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Thersites

[ther-sahy-teez]
In Greek mythology, Thersites, son of Agrius, was a rank-and-file soldier of the Greek army during the Trojan War.

Homer described him in detail in the Iliad, book II, even though he plays only a minor role in the story. He is said to be bow-legged, lame and had shoulders that caved inward. His head was covered in tufts of hair and came to a point. He was vulgar, obscene, somewhat dull-witted, and Homer has much fun at his expense. He called Agamemnon greedy and Achilles a coward, causing Odysseus to hit him with Agamemnon's sceptre.

In his Introduction to The Anger of Achilles, Robert Graves speculates that Homer might have made Thersites a ridiculous figure as a way of dissociating himself from Thersites, whose remarks seem entirely justified, while letting these remarks, along with Odysseus' brutal act of suppression, remain in the record. In fact, Thersites was venerated by marxist literature in Soviet times.

According to later stories, Achilles eventually killed him for making fun of Achilles' grief over the death of Penthesilea.

In Part Two of Goethe's Faust, Act One, during the Masquerade, Thersites appears briefly and criticizes the goings-on. He says, "When some lofty thing is done / I gird at once my harness on. / Up with what's low, what's high eschew, / Call crooked straight, and straight askew," Trans. Wayne, Philip, copyright 1959 (Penguin Books). The Herald, who acts as Master of Revels or Lord of Misrule, strikes Thersites with his mace, at which point he metamorphoses into an egg, from which a bat and an adder are hatched.

Along with many of the major figures of the Trojan War, Thersites was also a character in Shakespeare's Troilus and Cressida. He begins as Ajax' slave, telling Ajax, "I would thou didst itch from head to foot and I had the scratching of thee; I would make thee the loathsomest scab in Greece." Thersites soon leaves Ajax and puts himself into the service of Achilles (portrayed by Shakespeare as kind of bohemian figure), who appreciates his bitter, caustic humor. In British fiction of the 1950's, such as Ngaio Marsh's Singing in the Shrouds, Thersites is used to describe quarrelsome characters.

The role of Thersites as a social critic has been advanced by several philosophers and literary critics, including Georg Wilhelm Friedrich Hegel, Friedrich Nietzsche, Edward Said and Kenneth Burke. In the passage below from pages 110-111 of Language as Symbolic Action, Kenneth Burke cites Hegel's coinage of the term "Thersitism," and he proceeds to describe a version of it as a process by which an author both privileges protest in a literary work but also disguises or disowns it, so as not to distract from the literary form of the work, which must push on toward other effects than the protest per se:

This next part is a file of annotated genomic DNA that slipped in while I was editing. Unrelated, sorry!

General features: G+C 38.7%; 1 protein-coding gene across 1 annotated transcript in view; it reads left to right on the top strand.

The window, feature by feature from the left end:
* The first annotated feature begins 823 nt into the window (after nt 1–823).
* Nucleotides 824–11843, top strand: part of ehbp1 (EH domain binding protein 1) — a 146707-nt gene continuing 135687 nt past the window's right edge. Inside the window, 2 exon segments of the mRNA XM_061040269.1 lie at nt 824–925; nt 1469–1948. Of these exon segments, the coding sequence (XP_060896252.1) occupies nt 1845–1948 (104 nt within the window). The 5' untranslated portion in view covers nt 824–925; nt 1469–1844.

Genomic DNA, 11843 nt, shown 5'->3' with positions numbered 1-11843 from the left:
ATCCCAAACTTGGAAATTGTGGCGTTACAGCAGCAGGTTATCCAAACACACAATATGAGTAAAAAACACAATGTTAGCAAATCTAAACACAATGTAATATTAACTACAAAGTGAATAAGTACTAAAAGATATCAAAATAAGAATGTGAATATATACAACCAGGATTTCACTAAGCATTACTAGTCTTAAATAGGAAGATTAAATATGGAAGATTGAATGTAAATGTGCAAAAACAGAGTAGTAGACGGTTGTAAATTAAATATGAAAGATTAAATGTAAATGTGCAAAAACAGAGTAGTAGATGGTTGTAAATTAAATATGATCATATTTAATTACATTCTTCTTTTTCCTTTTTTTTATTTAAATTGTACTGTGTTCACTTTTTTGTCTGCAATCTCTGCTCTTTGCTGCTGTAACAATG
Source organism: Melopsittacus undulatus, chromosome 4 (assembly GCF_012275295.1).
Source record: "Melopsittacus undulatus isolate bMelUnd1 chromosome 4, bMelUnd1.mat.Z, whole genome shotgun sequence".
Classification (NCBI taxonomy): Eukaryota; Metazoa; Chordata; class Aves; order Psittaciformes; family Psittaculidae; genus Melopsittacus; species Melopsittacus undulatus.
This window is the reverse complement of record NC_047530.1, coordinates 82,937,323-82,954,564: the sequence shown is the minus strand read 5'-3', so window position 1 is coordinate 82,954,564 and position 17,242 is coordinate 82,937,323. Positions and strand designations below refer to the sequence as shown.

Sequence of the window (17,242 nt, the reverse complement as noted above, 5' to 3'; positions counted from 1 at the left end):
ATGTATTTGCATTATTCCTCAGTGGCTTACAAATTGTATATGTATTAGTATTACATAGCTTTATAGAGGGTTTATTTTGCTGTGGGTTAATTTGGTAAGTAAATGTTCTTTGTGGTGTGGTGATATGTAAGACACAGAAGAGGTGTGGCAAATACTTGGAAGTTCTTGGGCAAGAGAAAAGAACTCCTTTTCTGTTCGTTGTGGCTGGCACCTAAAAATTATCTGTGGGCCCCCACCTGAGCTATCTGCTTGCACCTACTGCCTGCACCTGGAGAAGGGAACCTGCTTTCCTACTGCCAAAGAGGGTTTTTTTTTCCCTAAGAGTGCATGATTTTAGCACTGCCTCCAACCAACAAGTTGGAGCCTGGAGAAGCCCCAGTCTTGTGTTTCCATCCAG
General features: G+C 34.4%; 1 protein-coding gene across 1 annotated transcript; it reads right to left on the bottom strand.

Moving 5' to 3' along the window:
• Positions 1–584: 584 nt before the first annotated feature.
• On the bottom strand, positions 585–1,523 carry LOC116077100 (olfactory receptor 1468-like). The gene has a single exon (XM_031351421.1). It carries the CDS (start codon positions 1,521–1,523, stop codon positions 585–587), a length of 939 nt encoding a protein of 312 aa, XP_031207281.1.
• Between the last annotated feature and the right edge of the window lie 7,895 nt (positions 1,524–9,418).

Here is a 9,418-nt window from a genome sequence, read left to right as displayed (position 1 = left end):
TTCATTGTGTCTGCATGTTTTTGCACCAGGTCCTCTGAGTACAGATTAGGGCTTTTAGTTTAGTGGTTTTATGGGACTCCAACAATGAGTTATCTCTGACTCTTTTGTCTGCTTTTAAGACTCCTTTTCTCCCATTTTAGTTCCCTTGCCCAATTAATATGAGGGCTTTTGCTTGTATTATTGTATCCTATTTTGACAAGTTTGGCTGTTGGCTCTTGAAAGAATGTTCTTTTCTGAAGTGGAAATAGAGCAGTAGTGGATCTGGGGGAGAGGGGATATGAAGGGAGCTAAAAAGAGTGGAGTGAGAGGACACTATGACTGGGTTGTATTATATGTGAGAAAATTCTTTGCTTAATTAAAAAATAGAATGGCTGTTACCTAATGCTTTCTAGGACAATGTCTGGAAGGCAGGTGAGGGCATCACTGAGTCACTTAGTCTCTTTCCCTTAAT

If an audience is likely to feel that it is being crowded into a position, if there is any likelihood that the requirements of dramatic "efficiency" would lead to the blunt ignoring of a possible protest from at least some significant portion of the onlookers, the author must get this objection stated in the work itself. But the objection should be voiced in a way that the same breath disposes of it.

A perfect example of this stratagem is the role of Thersites in The Iliad. For any Greeks who were likely to resent the stupidity of the Trojan War, the text itself provided a spokesman who voiced their resistance. And he was none other than the abominable Thersites, for whom no "right-minded" member of the Greek audience was likely to feel sympathy. As early as Hegel, however, his standard role was beginning to be questioned. Consider, for instance, these remarks in the introduction to Hegel's Philosophy of History:

The Thersites of Homer who abuses the kings is a standing figure for all times. He does not get in every age . . . the blows that he gets in Homer. But his envy, his egotism, is the thorn which he has to carry in his flesh. And the undying worm that gnaws him is the tormenting consideration that his excellent views and vituperations remain absolutely without result in the world. But our satisfaction at the fate of Thersitism may also have its sinister side.

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